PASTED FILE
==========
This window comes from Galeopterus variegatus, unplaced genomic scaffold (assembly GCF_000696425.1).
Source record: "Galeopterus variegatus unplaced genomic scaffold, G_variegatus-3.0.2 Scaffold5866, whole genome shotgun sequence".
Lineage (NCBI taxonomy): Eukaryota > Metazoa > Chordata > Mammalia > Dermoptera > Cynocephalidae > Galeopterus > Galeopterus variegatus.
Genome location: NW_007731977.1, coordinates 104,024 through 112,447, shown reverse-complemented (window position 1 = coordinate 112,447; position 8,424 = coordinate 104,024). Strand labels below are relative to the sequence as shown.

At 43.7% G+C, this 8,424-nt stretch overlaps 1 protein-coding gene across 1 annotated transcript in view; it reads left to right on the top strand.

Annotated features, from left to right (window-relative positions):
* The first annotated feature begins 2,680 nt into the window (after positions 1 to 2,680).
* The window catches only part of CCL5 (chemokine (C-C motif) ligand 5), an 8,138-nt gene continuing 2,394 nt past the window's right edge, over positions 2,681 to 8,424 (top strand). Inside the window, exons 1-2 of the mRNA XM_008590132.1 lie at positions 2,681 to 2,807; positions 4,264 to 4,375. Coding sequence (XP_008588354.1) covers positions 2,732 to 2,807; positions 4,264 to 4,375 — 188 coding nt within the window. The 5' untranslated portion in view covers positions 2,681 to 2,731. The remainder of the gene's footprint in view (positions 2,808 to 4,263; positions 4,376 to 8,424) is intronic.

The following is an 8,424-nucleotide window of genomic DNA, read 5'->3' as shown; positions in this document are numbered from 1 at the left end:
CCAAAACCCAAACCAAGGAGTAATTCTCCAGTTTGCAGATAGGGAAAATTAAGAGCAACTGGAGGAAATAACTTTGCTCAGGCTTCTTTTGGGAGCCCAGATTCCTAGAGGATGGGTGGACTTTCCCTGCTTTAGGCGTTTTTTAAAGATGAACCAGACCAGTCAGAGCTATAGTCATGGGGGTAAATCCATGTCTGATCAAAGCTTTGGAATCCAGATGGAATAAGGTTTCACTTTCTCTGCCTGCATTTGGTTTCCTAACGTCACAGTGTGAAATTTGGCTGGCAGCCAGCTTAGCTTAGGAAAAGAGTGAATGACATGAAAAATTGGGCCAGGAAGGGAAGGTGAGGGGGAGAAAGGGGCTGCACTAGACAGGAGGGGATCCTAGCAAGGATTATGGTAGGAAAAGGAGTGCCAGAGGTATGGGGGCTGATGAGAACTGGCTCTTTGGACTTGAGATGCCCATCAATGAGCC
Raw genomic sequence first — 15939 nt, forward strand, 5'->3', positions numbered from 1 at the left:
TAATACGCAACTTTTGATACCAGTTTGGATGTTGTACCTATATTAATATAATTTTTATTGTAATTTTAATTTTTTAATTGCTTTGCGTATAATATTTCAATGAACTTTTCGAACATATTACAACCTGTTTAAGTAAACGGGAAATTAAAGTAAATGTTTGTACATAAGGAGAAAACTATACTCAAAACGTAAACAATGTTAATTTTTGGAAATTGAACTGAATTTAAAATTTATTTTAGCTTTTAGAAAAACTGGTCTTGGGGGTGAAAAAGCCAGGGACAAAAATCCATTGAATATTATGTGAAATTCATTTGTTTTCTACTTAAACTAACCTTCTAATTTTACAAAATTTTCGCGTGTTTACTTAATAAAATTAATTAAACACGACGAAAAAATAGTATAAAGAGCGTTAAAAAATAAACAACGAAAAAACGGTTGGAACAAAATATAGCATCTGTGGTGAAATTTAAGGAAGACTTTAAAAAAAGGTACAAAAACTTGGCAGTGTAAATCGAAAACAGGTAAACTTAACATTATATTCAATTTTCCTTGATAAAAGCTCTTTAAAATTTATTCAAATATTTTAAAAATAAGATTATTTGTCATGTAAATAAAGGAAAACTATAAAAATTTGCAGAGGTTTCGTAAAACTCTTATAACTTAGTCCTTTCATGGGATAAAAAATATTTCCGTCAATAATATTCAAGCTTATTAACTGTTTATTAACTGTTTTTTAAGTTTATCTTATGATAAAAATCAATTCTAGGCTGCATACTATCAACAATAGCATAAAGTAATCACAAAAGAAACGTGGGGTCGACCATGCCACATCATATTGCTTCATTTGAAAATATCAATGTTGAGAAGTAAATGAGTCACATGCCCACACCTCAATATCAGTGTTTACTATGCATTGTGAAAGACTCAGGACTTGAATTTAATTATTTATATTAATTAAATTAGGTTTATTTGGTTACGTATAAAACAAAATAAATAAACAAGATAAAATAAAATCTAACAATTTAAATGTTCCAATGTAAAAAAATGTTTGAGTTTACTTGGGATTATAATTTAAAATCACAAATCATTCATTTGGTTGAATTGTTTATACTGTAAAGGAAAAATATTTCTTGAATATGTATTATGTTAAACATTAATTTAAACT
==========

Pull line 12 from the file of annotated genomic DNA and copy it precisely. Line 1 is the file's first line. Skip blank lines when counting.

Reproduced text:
TAATACGCAACTTTTGATACCAGTTTGGATGTTGTACCTATATTAATATAATTTTTATTGTAATTTTAATTTTTTAATTGCTTTGCGTATAATATTTCAATGAACTTTTCGAACATATTACAACCTGTTTAAGTAAACGGGAAATTAAAGTAAATGTTTGTACATAAGGAGAAAACTATACTCAAAACGTAAACAATGTTAATTTTTGGAAATTGAACTGAATTTAAAATTTATTTTAGCTTTTAGAAAAACTGGTCTTGGGGGTGAAAAAGCCAGGGACAAAAATCCATTGAATATTATGTGAAATTCATTTGTTTTCTACTTAAACTAACCTTCTAATTTTACAAAATTTTCGCGTGTTTACTTAATAAAATTAATTAAACACGACGAAAAAATAGTATAAAGAGCGTTAAAAAATAAACAACGAAAAAACGGTTGGAACAAAATATAGCATCTGTGGTGAAATTTAAGGAAGACTTTAAAAAAAGGTACAAAAACTTGGCAGTGTAAATCGAAAACAGGTAAACTTAACATTATATTCAATTTTCCTTGATAAAAGCTCTTTAAAATTTATTCAAATATTTTAAAAATAAGATTATTTGTCATGTAAATAAAGGAAAACTATAAAAATTTGCAGAGGTTTCGTAAAACTCTTATAACTTAGTCCTTTCATGGGATAAAAAATATTTCCGTCAATAATATTCAAGCTTATTAACTGTTTATTAACTGTTTTTTAAGTTTATCTTATGATAAAAATCAATTCTAGGCTGCATACTATCAACAATAGCATAAAGTAATCACAAAAGAAACGTGGGGTCGACCATGCCACATCATATTGCTTCATTTGAAAATATCAATGTTGAGAAGTAAATGAGTCACATGCCCACACCTCAATATCAGTGTTTACTATGCATTGTGAAAGACTCAGGACTTGAATTTAATTATTTATATTAATTAAATTAGGTTTATTTGGTTACGTATAAAACAAAATAAATAAACAAGATAAAATAAAATCTAACAATTTAAATGTTCCAATGTAAAAAAATGTTTGAGTTTACTTGGGATTATAATTTAAAATCACAAATCATTCATTTGGTTGAATTGTTTATACTGTAAAGGAAAAATATTTCTTGAATATGTATTATGTTAAACATTAATTTAAACT